In 1916 English engineer Frederick Lanchester set out to find a mathematical model to describe conflicts between two armies. In ancient times, he reasoned, each soldier engaged with one enemy at a time, so the number of soldiers who survived a battle was simply the difference in size between the two armies. But the advent of modern combat, including long-range weapons such as firearms, changes things. Suppose two armies, A and B, are fighting. A and B represent the number of soldiers in each army, and a and b represent the number of enemy fighters that each soldier can kill per unit time. Now the equations

dA/dt = -bB
dB/dt = -aA
,

show us the rate at which the size of each army is changing at a given instant. And these give us

bB2aA2 = C,

where C is a constant.

This is immediately revealing. It shows that the strength of an army depends more on its bare size than on the sophistication of its weapons. In order to meet an army twice your size you’d need weapons (or fighting skills) that are four times as effective.

Simple as they are, these ideas shed light on the historic choices of leaders such as Nelson, who sought to divide his enemies into small groups, and Lanchester himself illustrated his point by referring to the British and German navies then at war. Today his ideas (and their descendants) inform the rules behind tabletop and computer wargames.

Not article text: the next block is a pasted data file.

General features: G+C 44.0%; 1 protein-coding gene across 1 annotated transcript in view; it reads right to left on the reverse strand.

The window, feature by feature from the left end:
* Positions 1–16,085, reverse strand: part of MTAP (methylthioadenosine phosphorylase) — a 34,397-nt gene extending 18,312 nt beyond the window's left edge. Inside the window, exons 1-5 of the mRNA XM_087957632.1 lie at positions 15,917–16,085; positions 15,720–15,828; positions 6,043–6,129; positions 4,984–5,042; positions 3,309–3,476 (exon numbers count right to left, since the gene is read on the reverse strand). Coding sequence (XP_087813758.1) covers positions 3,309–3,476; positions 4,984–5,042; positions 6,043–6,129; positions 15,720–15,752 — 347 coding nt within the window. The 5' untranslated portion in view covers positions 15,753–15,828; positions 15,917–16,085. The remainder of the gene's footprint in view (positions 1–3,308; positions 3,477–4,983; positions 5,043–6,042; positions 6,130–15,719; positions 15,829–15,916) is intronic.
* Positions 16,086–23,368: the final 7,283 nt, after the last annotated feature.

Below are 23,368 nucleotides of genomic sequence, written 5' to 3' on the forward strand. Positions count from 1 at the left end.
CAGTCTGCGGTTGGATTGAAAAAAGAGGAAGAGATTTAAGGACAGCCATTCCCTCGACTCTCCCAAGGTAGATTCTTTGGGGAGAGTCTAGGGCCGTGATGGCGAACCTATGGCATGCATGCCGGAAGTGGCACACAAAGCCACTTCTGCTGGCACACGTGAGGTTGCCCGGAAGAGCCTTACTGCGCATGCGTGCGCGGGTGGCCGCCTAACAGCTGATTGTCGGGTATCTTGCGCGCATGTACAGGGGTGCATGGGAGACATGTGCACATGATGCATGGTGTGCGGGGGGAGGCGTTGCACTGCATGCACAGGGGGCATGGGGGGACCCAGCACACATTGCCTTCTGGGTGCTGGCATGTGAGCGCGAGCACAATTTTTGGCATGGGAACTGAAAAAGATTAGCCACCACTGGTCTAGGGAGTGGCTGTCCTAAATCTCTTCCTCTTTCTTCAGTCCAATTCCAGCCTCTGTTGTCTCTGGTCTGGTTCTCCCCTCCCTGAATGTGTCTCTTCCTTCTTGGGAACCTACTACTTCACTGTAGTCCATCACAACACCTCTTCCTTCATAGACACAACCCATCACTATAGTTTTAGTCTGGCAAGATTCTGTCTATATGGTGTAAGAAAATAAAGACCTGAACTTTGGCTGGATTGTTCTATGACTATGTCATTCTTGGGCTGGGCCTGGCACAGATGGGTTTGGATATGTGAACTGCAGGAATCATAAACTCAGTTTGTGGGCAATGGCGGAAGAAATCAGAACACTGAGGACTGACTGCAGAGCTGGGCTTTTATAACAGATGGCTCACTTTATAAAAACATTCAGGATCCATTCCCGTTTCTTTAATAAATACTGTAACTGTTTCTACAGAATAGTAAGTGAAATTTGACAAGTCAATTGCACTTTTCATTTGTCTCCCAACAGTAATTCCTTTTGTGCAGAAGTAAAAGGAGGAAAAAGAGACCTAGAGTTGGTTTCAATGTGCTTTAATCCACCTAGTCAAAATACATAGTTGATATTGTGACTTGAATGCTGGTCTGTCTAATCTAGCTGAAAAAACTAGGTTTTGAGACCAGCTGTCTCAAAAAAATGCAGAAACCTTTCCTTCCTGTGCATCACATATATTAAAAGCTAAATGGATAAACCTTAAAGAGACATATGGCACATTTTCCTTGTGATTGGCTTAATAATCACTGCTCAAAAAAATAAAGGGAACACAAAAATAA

Fitting

https://en.wikipedia.org/wiki/File:Littleprince.JPG

Asteroid 46610 was named Bésixdouze in homage to Antoine de Saint-Exupéry’s character Le Petit Prince, who lived on Asteroid B-612.

B-612 is 46610 in hexadecimal.

(Thanks, Dan.)

The German Tank Problem

https://commons.wikimedia.org/wiki/File:Bundesarchiv_Bild_183-H26258,_Panzer_V_%22Panther%22.jpg

During World War II, as they mulled whether to attempt an invasion of the continent, the Allies needed to estimate the number of tanks Germany was producing. They asked their intelligence services to guess the number by spying on German factories and counting tanks on the battlefield, but these efforts produced contradictory estimates. Finally they resorted to statistical analysis.

They did this by studying the serial numbers on captured and destroyed German tanks. Suppose German tanks are numbered sequentially 1, 2, 3, …, B, where B is the total number of tanks that we seek to know. And suppose that we have five captured tanks whose serial numbers are 21, 35, 42, 60, and 89. It turns out that

\displaystyle B = \frac{(N+1)M}{N} - 1,

where N is the sample size (here, 5) and M is the highest sampled number (here, 89). In this example, the formula tells us that B = 105.8, so we’d estimate that 106 tanks had been produced at that time.